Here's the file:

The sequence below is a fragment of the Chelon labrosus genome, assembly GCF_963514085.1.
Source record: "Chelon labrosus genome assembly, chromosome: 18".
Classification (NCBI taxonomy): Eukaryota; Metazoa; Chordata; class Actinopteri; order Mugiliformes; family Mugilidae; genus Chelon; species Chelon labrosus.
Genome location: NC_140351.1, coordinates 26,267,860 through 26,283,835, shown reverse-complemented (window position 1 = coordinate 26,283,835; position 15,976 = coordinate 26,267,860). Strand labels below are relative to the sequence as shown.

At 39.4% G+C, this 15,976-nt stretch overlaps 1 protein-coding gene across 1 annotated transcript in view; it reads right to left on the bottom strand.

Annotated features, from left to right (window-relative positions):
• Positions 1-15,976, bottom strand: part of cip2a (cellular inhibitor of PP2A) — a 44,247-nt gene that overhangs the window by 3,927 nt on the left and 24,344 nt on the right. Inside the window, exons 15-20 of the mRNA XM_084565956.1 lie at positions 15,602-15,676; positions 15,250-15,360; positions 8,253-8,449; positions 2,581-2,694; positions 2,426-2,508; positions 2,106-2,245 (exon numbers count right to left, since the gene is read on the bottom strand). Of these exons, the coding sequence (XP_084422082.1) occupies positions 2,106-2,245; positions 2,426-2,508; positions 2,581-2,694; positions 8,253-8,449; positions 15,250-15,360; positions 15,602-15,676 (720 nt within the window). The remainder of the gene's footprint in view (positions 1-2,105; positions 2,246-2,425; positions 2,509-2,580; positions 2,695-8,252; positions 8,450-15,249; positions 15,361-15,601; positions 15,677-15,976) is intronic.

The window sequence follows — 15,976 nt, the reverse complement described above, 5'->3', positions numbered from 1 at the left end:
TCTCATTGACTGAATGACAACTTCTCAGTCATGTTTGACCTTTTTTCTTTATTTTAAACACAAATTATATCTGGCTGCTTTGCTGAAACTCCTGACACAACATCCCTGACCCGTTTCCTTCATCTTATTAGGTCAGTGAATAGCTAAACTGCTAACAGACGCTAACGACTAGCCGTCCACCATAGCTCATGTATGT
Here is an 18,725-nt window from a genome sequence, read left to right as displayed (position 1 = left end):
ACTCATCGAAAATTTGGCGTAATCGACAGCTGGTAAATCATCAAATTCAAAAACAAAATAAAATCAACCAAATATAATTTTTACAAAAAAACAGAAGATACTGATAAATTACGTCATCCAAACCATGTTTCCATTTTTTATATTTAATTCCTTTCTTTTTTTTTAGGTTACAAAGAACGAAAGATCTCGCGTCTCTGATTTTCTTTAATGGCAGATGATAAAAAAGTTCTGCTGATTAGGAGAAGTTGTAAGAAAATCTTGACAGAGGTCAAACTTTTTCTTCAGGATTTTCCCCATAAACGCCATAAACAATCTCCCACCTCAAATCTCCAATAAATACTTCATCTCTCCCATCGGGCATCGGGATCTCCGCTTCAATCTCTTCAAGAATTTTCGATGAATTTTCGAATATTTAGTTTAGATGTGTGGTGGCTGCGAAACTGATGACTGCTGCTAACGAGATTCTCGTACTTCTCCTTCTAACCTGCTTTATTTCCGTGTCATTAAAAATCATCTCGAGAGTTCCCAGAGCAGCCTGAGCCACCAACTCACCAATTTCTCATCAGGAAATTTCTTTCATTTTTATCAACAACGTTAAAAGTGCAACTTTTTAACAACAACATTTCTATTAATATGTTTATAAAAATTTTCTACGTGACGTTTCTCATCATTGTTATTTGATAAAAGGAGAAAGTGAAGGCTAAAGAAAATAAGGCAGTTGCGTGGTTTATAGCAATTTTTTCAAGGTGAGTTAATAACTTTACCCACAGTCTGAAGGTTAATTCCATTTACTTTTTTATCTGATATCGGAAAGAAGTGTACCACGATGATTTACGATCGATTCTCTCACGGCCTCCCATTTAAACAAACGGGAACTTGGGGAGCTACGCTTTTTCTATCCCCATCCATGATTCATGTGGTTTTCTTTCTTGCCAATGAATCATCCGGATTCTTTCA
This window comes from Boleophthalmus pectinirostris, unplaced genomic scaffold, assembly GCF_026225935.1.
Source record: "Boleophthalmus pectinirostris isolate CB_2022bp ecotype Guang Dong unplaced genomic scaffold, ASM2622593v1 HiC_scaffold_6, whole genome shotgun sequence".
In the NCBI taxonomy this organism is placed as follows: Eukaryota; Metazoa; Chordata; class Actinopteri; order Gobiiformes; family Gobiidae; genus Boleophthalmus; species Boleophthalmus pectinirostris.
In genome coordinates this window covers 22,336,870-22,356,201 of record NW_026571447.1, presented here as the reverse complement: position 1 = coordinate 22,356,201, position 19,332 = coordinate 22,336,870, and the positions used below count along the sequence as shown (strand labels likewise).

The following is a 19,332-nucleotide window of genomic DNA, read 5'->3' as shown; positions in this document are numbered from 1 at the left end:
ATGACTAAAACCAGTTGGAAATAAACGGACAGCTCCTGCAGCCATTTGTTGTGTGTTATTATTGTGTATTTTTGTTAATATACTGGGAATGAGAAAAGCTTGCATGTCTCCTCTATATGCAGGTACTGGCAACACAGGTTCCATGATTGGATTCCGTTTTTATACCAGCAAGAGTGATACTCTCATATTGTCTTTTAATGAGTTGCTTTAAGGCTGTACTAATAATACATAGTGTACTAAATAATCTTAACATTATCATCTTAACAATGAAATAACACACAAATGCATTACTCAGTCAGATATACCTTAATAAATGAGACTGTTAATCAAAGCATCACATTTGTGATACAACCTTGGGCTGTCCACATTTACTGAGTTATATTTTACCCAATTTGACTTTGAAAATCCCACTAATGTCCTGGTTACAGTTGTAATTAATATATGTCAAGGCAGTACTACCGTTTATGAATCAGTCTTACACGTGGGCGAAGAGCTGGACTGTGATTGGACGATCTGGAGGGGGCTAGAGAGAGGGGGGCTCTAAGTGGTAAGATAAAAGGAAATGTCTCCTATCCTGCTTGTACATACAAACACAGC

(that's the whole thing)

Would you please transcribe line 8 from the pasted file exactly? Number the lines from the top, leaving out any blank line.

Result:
The window sequence follows — 15,976 nt, the reverse complement described above, 5'->3', positions numbered from 1 at the left end: